The Trees and High Hedges Act 2005
The Trees and High Hedges Act 2005 provides a mechanism for dealing with problems with high hedges and trees. The Act applies to owners and occupiers of domestic properties so it makes no difference whether you own or rent your property.
The Act applies where the reasonable enjoyment of part or all of a property, including a garden or part of it, is being adversely affected by a tree or a high hedge situated on neighbouring land.
The Act defines a high hedge as being 2 or more trees or shrubs over 2 metres high above ground level and which act a barrier to light. Hedges lower than 2 metres are not, therefore, covered by the Act.
How do I make a complaint under the Trees and High Hedges Act?
Under the Act you are expected to take reasonable steps to try to resolve the matter with your neighbour. Ordinarily this will involve talking to your neighbour about the problem and if that does not resolve the matter, writing to them setting out why you consider the hedge to be affecting the reasonable enjoyment of your property and what steps you would like your neighbour to take in order to address the problem and by when.
When setting a deadline for such steps you should consider how long the work is likely to take, whether your neighbour is likely to have to employ someone to carry out the work, whether it is reasonable to expect your neighbour to carry out the work at a particular time of the year or in certain weather conditions. If you do not take such matters into account and set a short deadline you may be viewed as not being reasonable.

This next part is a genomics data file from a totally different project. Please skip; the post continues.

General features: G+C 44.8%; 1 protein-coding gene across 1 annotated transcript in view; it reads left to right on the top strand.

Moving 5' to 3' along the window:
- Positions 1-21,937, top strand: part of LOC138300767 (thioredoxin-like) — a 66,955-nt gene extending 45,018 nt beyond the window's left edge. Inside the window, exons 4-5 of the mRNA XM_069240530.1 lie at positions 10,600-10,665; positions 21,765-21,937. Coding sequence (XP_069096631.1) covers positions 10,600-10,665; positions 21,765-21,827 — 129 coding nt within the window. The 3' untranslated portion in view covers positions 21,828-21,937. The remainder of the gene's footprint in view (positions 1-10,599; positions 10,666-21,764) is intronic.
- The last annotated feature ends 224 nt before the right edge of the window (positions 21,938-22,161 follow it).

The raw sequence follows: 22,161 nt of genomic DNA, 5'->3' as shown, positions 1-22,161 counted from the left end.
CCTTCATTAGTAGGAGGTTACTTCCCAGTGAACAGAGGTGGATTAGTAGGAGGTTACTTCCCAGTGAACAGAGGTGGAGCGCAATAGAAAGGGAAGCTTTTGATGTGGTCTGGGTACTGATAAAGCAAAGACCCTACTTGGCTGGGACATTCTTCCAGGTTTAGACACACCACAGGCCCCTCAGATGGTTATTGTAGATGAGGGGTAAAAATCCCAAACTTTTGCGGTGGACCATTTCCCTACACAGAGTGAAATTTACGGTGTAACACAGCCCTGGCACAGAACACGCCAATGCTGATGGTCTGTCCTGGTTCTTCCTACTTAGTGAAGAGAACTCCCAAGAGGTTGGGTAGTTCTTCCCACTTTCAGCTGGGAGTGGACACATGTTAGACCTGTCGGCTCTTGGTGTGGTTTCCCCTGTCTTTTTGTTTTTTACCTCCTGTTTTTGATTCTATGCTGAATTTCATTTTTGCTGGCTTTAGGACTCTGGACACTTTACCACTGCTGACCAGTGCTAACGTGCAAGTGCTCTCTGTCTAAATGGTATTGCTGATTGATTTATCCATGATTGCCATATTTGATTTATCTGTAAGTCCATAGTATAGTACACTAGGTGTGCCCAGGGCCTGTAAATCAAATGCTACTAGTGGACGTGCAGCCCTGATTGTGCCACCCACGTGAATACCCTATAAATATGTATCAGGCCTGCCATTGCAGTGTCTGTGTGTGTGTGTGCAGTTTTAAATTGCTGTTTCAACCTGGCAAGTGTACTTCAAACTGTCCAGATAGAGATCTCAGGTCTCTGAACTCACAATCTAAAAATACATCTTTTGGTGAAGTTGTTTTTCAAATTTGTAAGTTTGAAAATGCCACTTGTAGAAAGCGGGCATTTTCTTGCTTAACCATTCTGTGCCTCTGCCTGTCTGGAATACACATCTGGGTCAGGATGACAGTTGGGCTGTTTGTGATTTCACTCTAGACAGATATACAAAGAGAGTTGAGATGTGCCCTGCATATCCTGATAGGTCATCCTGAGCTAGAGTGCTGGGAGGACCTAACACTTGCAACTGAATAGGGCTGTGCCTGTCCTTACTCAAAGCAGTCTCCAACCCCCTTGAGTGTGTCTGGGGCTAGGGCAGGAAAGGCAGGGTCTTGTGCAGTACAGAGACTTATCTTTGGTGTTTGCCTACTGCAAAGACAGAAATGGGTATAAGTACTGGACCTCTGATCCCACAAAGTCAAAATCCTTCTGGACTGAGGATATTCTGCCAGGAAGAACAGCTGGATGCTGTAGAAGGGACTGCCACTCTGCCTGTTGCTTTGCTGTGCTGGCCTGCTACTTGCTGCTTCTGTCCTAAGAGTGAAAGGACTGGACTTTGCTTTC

If you are unable to resolve the matter with your neighbour a complaint may then be made to the Department of Local Government & the Environment accompanied by a fee.
Does the Department of Local Government & the Environment proceed with all complaints?
The Department of Local Government & the Environment may not proceed with a complaint if it takes the view that a person has not taken all reasonable steps to resolve the matter with their neighbour.
The Department of Local Government & the Environment may not proceed with a complaint if it is of the opinion that the complaint is petty or that the purpose of the complaint is simply to cause problems for the neighbour.
If the Department of Local Government & the Environment decides to proceed with my complaint what happens next?
If the Department of Local Government & the Environment decides to proceed with your complaint it will decide whether the high hedge is adversely affecting the reasonable enjoyment of your property. It will generally visit your property and your neighbour’s property before making a decision. The Department of Local Government & the Environment has the power to enter onto your neighbour’s property for this purpose providing that it has first given your neighbour 24 hours notice.
In reaching a decision the Department of Local Government & the Environment will take into account, not only the effect the hedge is having on your property, but also the effect that a reduction in height of the hedge will have on your neighbour’s privacy.
For more information on:
- Remedial Notices
- No action to be taken
- What if my neighbour fails to comply with the remedial notice?